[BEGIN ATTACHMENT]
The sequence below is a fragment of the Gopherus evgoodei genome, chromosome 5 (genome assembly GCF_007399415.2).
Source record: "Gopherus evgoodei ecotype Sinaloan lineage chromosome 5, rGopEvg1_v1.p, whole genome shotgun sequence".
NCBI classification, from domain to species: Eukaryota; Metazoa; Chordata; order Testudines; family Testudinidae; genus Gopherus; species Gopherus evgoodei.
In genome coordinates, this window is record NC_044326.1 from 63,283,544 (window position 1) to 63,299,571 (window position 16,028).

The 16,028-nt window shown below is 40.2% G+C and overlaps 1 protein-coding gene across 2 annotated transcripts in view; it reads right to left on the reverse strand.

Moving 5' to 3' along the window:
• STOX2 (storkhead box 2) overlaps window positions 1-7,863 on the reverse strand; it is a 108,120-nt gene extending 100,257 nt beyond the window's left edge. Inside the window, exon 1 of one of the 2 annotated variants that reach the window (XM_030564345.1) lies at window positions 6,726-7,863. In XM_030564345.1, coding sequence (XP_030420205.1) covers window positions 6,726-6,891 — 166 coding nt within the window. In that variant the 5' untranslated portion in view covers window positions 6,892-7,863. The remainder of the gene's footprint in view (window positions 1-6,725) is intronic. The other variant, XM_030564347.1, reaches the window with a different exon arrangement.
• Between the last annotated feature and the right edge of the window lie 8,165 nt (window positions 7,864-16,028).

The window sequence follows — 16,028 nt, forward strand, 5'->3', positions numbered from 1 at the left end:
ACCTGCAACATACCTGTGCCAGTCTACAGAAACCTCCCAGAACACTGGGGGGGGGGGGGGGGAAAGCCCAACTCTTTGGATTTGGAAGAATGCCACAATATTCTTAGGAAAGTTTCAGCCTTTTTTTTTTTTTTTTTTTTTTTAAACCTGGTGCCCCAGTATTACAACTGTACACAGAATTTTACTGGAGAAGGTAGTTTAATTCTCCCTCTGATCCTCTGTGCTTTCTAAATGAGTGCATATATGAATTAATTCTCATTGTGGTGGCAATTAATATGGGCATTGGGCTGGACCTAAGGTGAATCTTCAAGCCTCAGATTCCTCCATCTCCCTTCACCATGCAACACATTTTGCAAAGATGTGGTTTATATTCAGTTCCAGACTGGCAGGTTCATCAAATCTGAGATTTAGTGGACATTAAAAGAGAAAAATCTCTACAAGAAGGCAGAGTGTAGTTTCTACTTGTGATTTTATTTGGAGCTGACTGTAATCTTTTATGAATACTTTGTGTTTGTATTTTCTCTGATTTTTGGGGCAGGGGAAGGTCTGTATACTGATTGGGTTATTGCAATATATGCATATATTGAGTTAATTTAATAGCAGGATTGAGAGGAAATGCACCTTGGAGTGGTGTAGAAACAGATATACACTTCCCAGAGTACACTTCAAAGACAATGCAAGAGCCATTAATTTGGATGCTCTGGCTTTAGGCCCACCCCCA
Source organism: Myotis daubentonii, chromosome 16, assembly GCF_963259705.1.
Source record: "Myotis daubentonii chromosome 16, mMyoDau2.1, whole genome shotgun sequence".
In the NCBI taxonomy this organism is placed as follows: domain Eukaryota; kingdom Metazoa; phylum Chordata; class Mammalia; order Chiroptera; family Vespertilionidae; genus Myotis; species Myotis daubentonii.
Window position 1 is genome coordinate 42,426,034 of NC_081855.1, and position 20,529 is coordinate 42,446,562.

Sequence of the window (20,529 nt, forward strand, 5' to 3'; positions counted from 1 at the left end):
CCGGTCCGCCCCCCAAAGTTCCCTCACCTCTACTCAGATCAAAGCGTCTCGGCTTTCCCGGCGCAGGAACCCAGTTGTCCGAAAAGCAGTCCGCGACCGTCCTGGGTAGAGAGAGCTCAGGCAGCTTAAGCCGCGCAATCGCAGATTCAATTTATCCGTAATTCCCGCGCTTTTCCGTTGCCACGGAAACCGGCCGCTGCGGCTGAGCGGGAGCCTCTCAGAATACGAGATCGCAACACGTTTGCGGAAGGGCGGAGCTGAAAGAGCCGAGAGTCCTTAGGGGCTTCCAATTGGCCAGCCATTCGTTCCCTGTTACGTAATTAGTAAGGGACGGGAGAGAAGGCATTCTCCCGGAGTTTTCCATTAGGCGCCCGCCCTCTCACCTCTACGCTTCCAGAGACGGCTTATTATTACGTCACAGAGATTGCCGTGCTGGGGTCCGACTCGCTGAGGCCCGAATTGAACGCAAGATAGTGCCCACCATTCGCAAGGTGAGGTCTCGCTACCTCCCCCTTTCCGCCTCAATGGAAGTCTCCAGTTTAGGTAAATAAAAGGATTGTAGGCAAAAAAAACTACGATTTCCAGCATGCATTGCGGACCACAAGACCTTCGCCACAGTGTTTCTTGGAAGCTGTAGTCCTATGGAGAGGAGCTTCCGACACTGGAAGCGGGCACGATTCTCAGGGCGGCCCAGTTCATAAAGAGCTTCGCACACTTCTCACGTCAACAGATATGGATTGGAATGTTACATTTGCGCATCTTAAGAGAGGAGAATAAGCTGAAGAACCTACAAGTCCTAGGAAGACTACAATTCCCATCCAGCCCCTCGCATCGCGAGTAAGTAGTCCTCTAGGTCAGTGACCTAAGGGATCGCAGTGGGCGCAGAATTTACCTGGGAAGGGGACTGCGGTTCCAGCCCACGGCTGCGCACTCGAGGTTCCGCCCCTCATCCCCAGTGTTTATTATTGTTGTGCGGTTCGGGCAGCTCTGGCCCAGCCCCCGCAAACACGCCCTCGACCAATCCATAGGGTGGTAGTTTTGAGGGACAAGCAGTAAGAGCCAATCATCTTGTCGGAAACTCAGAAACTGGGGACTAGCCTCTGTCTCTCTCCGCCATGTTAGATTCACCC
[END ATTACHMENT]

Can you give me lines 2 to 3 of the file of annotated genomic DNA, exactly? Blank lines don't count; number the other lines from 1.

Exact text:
Source record: "Gopherus evgoodei ecotype Sinaloan lineage chromosome 5, rGopEvg1_v1.p, whole genome shotgun sequence".
NCBI classification, from domain to species: Eukaryota; Metazoa; Chordata; order Testudines; family Testudinidae; genus Gopherus; species Gopherus evgoodei.